Ad­vance Aus­tralian Fare

The smashed avo is re­defin­ing break­fast around the world

Qantas - - CONTENTS -

Stand up and be proud, Aus­tralia. Paris has its bistros, Lon­don its pubs and New York its steak­houses. But we have our cafés and the gospel of smashed av­o­cado and the flat white (or as The New York Times de­scribes it, “an Aus­tralian espresso-and-steamed-milk drink that is nei­ther a cap­puc­cino nor a latte”) is con­vert­ing din­ers across the globe. That’s right, a band of Aus­tralian en­trepreneurs is show­ing the rest of the world how break­fast should be done.

Look no fur­ther than the Blue­stone Lane group (blue­stonelane. com), headed by for­mer Aus­tralian banker Nick Stone, which has opened 30 out­lets in five short years, ce­ment­ing it­self as a se­ri­ous bi-coastal United States propo­si­tion. Or Port­land, Ore­gon, where Nolan Hirte has opened a sib­ling to Mel­bourne’s ac­claimed Proud Mary (proud­marycof­fee.com). Or Ber­lin, where Fa­ther Car­pen­ter (fa­ther­car­pen­ter.com) slings poached eggs with av­o­cado and third­wave cof­fee with the elan of a tat­tooed barista in Syd­ney’s Surry Hills. Yes, it’s safe to as­sert that from New York to Sin­ga­pore and all ports in-be­tween, the as­cent of the Aus­tralian-style café has been our gift to the world.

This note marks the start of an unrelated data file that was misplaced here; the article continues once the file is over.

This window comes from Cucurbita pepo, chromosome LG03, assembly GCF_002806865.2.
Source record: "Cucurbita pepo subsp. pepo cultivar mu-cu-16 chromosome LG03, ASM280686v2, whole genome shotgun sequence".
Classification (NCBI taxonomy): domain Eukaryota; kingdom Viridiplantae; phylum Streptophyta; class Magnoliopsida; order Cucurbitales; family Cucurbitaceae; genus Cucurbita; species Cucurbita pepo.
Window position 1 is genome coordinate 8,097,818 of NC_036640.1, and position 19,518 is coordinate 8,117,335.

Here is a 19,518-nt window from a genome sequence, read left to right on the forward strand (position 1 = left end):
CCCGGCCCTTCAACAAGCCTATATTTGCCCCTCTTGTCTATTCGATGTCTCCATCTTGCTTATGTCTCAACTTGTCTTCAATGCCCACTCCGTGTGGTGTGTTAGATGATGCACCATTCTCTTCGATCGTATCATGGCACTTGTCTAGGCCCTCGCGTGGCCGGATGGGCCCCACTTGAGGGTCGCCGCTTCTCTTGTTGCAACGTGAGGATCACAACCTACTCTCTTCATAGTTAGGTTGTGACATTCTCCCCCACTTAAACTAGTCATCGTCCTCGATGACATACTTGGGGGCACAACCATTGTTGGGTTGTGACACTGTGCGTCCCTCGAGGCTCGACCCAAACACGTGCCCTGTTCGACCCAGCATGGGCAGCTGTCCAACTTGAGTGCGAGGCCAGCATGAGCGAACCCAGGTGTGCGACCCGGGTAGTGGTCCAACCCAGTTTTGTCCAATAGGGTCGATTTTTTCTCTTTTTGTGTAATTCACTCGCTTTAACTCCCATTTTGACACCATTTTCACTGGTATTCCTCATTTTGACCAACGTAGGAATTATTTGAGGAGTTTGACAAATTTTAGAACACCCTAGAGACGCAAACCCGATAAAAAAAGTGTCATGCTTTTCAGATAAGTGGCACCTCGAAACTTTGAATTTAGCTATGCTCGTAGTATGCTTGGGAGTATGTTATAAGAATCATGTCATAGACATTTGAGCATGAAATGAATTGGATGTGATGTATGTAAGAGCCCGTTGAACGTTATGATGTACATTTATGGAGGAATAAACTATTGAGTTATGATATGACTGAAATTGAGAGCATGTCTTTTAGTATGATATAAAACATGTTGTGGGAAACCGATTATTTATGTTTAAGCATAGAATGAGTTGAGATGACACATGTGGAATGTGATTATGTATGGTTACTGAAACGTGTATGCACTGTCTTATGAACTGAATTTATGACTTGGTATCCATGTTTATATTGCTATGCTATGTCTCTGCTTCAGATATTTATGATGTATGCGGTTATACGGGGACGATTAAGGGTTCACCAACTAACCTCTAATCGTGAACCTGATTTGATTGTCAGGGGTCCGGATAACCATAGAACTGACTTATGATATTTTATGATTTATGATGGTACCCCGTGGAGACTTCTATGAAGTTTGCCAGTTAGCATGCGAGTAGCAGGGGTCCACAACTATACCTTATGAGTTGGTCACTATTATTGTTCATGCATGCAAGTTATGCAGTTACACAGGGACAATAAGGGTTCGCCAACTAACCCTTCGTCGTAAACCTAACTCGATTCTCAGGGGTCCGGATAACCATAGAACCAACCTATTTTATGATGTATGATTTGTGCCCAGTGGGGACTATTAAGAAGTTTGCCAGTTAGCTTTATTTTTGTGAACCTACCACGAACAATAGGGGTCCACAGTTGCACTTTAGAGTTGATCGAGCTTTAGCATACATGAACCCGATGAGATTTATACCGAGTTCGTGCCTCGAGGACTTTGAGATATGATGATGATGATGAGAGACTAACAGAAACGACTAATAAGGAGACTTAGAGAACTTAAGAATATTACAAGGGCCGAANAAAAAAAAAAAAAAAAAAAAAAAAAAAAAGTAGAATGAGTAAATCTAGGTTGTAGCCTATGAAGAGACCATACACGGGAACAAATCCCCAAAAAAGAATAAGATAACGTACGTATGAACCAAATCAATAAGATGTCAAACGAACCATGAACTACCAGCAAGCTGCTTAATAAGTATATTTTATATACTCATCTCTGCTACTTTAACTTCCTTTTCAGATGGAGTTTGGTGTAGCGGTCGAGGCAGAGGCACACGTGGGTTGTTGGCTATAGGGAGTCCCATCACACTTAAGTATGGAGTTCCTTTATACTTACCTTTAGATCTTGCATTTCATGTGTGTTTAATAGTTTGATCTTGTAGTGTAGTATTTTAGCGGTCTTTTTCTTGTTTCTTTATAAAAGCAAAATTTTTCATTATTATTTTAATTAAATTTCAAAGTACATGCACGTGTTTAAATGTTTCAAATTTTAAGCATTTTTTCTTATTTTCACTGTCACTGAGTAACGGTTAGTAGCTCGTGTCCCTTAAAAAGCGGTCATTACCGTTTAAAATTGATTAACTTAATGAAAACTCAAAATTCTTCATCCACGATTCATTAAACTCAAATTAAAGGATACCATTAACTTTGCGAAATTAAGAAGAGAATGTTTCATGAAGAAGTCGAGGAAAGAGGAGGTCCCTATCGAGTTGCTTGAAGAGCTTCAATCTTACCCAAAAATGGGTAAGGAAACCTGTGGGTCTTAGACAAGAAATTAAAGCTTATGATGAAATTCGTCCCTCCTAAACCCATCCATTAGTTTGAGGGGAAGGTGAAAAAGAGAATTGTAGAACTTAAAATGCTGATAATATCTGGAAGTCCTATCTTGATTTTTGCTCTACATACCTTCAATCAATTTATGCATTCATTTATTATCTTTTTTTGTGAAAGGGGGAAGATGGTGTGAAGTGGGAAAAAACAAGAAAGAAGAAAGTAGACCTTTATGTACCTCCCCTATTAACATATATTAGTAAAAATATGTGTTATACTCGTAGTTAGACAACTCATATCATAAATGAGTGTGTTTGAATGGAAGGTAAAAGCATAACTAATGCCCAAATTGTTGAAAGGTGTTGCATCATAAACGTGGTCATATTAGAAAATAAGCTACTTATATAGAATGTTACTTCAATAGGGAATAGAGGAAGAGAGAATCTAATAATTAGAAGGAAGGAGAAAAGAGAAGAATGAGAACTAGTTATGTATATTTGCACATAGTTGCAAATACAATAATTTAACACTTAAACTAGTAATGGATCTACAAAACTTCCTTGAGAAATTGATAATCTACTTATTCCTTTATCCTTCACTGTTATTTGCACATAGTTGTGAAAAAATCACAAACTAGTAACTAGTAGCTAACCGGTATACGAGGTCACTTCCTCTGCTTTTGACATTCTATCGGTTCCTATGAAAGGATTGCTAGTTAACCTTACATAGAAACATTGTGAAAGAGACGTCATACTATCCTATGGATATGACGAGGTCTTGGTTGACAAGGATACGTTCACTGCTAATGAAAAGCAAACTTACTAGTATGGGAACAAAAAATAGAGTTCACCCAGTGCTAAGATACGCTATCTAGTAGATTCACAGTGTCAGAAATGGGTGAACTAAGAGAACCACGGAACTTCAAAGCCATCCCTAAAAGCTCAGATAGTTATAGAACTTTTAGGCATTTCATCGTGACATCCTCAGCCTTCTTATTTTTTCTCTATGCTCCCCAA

So where did the rev­o­lu­tion be­gin? Most fingers point to Bill Granger, who in 1993 un­veiled his epony­mous café in Syd­ney’s Dar­linghurst, which has since grown into an em­pire span­ning four con­ti­nents. You could call him the Es­coffier of brunch, the man whose fluffy ri­cotta hot cakes rev­o­lu­tionised the culi­nary grey zone pre­ced­ing lunch.

“The New York Times and Wash­ing­ton Post have cred­ited me as the in­ven­tor of av­o­cado toast and I’m happy to take it even though it’s not strictly true,” says the af­fa­ble Granger. “I think what re­ally hap­pened is that Aus­tralian cafés back then tended to be very Ital­ian in fo­cus, very bready and heavy, and what we did was in­tro­duce an Aus­tralian flavour that’s healthy and vi­brant and warm.”

The bot­tom line of the new-wave of Aus­tralian cafés is that they’re not sim­ply ex­port­ing smashed av­o­cado and ri­cotta hot cakes; they’re ex­port­ing café cul­ture. For Granger, that’s why his busi­nesses and oth­ers that fol­lowed in his foot­steps have en­joyed suc­cess with an in­ter­na­tional clien­tele. They pro­vide an es­cape from the ev­ery­day through well-de­signed spa­ces, ex­cel­lent cof­fee, at­trac­tively plated dishes and cus­tomer ser­vice that’s laid-back while also be­ing at­ten­tive and friendly.

“Peo­ple don’t go to church so much any­more but the idea of the café as a friendly neigh­bour­hood meet­ing place – that’s what’s re­ally taken off,” says Granger. “And the cof­fee’s much bet­ter, too.”

Here’s our pick of the best Aus­tralian cafés in seven cities around the world.

Newspapers in English

Newspapers from Australia

© PressReader. All rights reserved.